As we celebrate the end of Black History Month, we wish to highlight the admirable contributions and unwavering efforts toward access to justice by members of our African and Caribbean communities. To name but a few:
Baroness Patricia Scotland of Asthal QC was the first black woman in the UK to be appointed Queen’s Counsel in 1991 and the youngest woman to take silk. Baroness Scotland served as the first female Attorney General from 2007-2010. She has broken the glass ceiling, created controversy along the way and raised awareness for a host of issues including voting in the House of Lords for greater protection for domestic violence victims, crime reduction and against raising tuition fees and the ever reducing the availability of legal aid funding. Baroness Scotland has resumed practice as a Barrister at 4 Paper Buildings.
Leslie Thomas QC is a leading expert in actions against public and corporate bodies. He was awarded Legal Aid Lawyer of the year in 2012 and 2016. He is a member of the Prison Action Lawyers Group and INQUEST Lawyers Group which represent vulnerable people and campaign for reform in the police and greater scrutiny of state powers and against the perpetuation of inequality in accessing legal support. Leslie was named as an “inspiring black human rights hero” in June 2018.
Baroness Doreen Lawrence,in the years since her son, Stephen Lawrence’s murder, the damning McPherson Report in 1999 and in the wake of public inquiries into the use of undercover policing and police corruption, Baroness Lawrence has resolutely campaigned against racism, against legal aid cuts and for social change. She was the first non-lawyer to be honoured at the Legal Aid Lawyer of the Year Awards in 2012 when she received the special award for her contribution to justice in the UK. She was described at the “most powerful woman in Britain” in 2014. She also set up the ‘Stephen Lawrence Charitable Trust’ in honour of her son, providing young people with educational and employment opportunities, offering bursaries and raising awareness of social issues.
Dr Tunde Okewale MBE, founded Urban Lawyers in 2010. He began practice as a barrister in 2007 establishing himself as an outstanding advocate in many areas of criminal law. Urban Lawyers is an organisation dedicated to stimulating discussion amongst young people regarding their attitudes towards criminal law, policing and personal responsibility. Urban Lawyers have also partnered with BPP Law School to offer 4 scholarships for students who have demonstrated a commitment to social justice. He was awarded an MBE in the 2016 Queen’s Birthday Honours list for “services to the community and disadvantaged young people” and he won the inaugural Chambers & Partners award for ‘Outstanding Contribution to Diversity’ in 2015.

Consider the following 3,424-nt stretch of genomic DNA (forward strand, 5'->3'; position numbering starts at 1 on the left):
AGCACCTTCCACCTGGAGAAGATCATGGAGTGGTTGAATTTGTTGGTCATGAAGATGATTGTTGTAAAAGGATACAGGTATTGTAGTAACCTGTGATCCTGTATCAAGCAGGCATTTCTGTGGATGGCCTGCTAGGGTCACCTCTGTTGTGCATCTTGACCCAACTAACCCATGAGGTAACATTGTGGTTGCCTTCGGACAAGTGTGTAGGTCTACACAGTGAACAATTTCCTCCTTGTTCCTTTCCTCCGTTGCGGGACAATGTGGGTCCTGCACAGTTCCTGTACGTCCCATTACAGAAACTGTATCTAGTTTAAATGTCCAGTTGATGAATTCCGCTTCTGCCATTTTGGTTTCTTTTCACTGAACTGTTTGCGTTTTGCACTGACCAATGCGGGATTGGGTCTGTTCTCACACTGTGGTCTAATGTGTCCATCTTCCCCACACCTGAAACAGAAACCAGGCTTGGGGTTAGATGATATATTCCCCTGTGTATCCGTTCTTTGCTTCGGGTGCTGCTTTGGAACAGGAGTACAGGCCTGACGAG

Angela Jackman is a solicitor renowned for her leading work in the education, community care and Court of Protection work. She has campaigned for abortion rights and sits of the Law Society Human Rights Committee aimed at advancing human rights and the rule of law around the world. She also sits on the Strategic Legal Fund for Vulnerable Young Migrants, which provides a source of grants for vulnerable migrants in the UK faced with discrimination or disadvantage due to their migration status or that of their parents, and acts as a mentor with the Black Lawyers Directory providing social mobility programmes targeted at young people interested in a career in law and postgraduates.
These individuals serve as examples to all of us, not only members of our black and ethnic minority communities, of the work that can be done, and the difference that can be made to dismantle the structures that disadvantage the vulnerable people in our society. We look forward to the work that is still yet to be done, and the differences that people inspired by Baroness Scotland QC, Leslie Thomas QC, Dr Okewale MBE, Angela Jackman and others like them will make in upholding equality and access to justice.
Posted on Wednesday, 31st October 2018